Capturing advance demand information from project delivery networks for demand supply planning
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Helsinki University of Technology, Laboratory of Industrial Management report, 2006/1
AbstractThis work reports an explorative study on the front-end of demand planning in project business, conducted for an international mobile telecom equipment supplier. The main research question of the study is: How can advance demand information be captured from project delivery networks for demand supply planning? Advance demand information is defined as any information beyond orders. The theory review addresses the research question by combining ideas from the fields of project management and supply chain management contributing to, among other things, a better understanding of project delivery networks and project-based demand. The empirical study describes how advance demand information is captured from the project delivery network in the execution phase of two telecommunications infrastructure projects. The emphasis is on the local context, the sources and quality of advance demand information and access to it, and, the collaborative processes in place for capturing it. The research method used in the study is inductive multiple-case study. The key data consists of 17 semi-structured interviews carried out in two projects in the United Kingdom and the United States. The main interview data was complemented with several pre-interviews, internal documentation, observation, workshops and various quantitative planning data. Both within and cross-case analyses were conducted. The main results of the research are two rich case descriptions and several propositions, arising from the current state analysis, for development and further research. A systematic and visual framework for mapping demand collection was built in the research process. In the two cases, it could be observed that the situations in the field can be highly diverse in terms of e.g. local institutional settings, the end product, project supply chain configuration, customer-supplier relationship, and the competitive situation, which implies a need for segmentation and customized value offerings. This study addresses this need by introducing a managerial framework for identifying appropriate demand-supply chain designs for varying demand visibility situations in projects. Despite the differences in the cases, also patterns could be identified. For instance, it seems that the overarching hurdle or enabler for capturing any advance demand information is that of incentive alignment between partners.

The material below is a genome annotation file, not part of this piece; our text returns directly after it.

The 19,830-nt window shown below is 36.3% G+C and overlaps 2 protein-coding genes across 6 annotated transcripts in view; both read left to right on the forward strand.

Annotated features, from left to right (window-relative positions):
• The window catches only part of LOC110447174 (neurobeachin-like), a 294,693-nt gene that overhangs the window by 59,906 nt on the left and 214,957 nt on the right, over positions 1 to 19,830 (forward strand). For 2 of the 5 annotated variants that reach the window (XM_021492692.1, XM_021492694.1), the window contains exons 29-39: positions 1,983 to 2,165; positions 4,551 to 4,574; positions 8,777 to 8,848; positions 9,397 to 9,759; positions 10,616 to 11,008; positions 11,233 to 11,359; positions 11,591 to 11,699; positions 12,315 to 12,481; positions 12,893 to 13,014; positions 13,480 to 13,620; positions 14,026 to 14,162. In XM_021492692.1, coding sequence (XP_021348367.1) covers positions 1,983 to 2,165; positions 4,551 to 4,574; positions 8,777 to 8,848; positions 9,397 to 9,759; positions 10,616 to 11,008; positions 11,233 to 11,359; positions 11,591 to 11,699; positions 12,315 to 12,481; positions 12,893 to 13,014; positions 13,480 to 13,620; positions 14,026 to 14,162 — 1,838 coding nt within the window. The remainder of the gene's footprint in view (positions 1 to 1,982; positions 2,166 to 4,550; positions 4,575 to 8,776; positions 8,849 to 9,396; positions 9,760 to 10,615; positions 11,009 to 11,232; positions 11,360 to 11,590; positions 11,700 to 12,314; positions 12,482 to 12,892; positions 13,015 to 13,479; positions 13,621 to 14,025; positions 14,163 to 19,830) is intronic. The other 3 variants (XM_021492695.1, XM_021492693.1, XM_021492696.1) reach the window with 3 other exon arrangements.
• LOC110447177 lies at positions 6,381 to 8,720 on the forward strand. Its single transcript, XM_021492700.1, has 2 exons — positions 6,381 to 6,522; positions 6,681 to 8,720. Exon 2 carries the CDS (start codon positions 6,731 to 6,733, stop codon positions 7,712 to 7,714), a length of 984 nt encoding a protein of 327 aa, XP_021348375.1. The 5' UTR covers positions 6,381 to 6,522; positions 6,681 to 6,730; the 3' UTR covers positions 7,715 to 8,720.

project delivery networks, demand supply planning, advance demand information, telecomminications infrastructure projects, interview studies, information flow